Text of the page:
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Walter Davis, Jr. encloses a donation to SCLC sent all the way from the Congo. Mr. Davis expresses, "Of particular interest to us is the way in which you and your organization are able to get the participation of many groups who are interested in justice and social reform."
In this letter Dora McDonald informs Dr. M.L. Goldschmid that Dr. King will be unable to write the foreword for his book due to an already filled schedule.
Annette P. Johnson writes Bishop Carpenter concerning her initiative to seek better understanding of his status on supporting racial equality. Johnson believes that Dr. King's "Letter From Birmingham Jail" was directed at Reverend Carpenter and other Southern clergymen like him.
Professor Demos commends Dr. King on his statement in "Christianity and Crisis" and inquires whether Dr. King was a student of his at Harvard. Demos also expresses his views on race relations in the South.
In this article the author, Scott B. Smith, highlights two Civil Rights Workers who were recently released from prison in Madison county, Mississippi. Mr. Smith discusses the role of race in legal procedures and the community.
This is a 1967 complimentary Season Football Ticket from the Department of Physical Education at Morehouse College to Dr. King.
Addressing Chicago slums, the focal point of Dr. King's Chicago crusade, the writer of the article calls for all tenants, regardless of race, creed or color, to assume some responsibility for the upkeep of their buildings instead of expecting Dr. King and the landlords of the buildings to solve the issue for them.
A correspondent from the American Broadcasting Company Network in Washington D.C. contacts Reverend Ralph Abernathy attempting to continue an interview previously scheduled with Dr. King before his death.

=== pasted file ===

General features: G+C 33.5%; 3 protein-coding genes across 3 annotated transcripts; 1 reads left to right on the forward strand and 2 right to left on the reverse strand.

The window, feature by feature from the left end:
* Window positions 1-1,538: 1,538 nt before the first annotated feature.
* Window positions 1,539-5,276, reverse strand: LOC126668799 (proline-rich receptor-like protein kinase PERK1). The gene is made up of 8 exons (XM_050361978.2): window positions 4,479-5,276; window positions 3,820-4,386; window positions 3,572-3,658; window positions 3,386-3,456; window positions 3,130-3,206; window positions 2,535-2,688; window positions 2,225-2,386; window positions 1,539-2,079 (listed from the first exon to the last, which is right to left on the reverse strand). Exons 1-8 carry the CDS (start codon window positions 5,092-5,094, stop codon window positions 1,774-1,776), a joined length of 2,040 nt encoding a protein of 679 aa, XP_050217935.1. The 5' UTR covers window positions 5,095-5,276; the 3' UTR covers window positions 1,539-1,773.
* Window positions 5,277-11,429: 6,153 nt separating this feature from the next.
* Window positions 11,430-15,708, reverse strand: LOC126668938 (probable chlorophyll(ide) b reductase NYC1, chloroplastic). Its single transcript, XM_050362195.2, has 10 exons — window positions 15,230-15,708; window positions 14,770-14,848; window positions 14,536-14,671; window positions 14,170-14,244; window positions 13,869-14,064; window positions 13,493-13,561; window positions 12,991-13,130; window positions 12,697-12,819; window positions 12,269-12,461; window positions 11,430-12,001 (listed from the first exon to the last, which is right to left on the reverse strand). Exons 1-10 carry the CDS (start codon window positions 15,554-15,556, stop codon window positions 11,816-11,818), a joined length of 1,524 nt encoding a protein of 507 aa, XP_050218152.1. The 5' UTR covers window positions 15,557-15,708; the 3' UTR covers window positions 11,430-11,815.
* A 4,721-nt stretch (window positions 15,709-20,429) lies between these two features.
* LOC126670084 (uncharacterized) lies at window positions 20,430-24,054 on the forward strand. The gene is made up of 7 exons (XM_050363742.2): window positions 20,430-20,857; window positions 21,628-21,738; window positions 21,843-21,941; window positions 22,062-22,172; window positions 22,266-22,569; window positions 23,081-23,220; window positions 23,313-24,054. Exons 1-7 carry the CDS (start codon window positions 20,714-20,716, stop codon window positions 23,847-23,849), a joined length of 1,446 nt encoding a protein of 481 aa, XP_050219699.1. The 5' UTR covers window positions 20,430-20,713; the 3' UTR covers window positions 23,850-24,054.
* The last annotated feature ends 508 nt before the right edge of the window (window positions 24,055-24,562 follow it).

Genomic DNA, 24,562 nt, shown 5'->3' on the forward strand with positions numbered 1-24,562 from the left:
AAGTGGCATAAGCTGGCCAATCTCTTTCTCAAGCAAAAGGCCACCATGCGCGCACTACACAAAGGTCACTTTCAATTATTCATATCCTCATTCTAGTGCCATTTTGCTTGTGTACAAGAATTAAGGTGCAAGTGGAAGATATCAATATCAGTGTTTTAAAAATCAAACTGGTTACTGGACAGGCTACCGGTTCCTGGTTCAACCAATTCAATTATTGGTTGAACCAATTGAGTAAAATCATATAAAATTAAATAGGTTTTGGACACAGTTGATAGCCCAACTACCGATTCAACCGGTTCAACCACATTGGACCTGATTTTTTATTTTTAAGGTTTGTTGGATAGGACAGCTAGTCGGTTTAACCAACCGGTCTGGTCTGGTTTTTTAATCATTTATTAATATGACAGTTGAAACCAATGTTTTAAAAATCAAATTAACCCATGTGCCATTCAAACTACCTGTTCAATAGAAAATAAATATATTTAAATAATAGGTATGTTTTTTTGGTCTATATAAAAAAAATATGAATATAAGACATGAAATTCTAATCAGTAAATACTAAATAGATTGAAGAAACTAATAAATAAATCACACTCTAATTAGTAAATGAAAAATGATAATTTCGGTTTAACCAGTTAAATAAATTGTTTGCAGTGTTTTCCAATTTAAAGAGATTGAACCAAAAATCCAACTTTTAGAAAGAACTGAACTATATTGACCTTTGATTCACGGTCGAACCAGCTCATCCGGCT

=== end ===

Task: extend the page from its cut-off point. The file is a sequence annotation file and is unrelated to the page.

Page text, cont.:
Dorothy Cotton, long-time colleague of Dr. King at Southern Christian Leadership Conference, congratulates Dr. King for being nominated for the Nobel Peace Prize. Cotton was one of the only non-family members to subsequently accompany Dr. King to Oslo, Norway, for the prize ceremony.
Dr. King describes three points that he claims as symptoms of the "Sickness of Our Society." These points include a suicide rate of one every twenty-seven minutes, more than half a million Americans in mental hospitals and three-quarters of a million with alcohol problems.
Mrs. Bryson introduces herself as a former neighbor of the King family on Auburn Avenue and recalls fond memories during those years. She compliments Dr. King "as a God sent preacher," and cites biblical scriptures for him to incorporate in his public speaking. Bryson states, teaching God's word "is what it is going to take to help this sin sick world we are living in."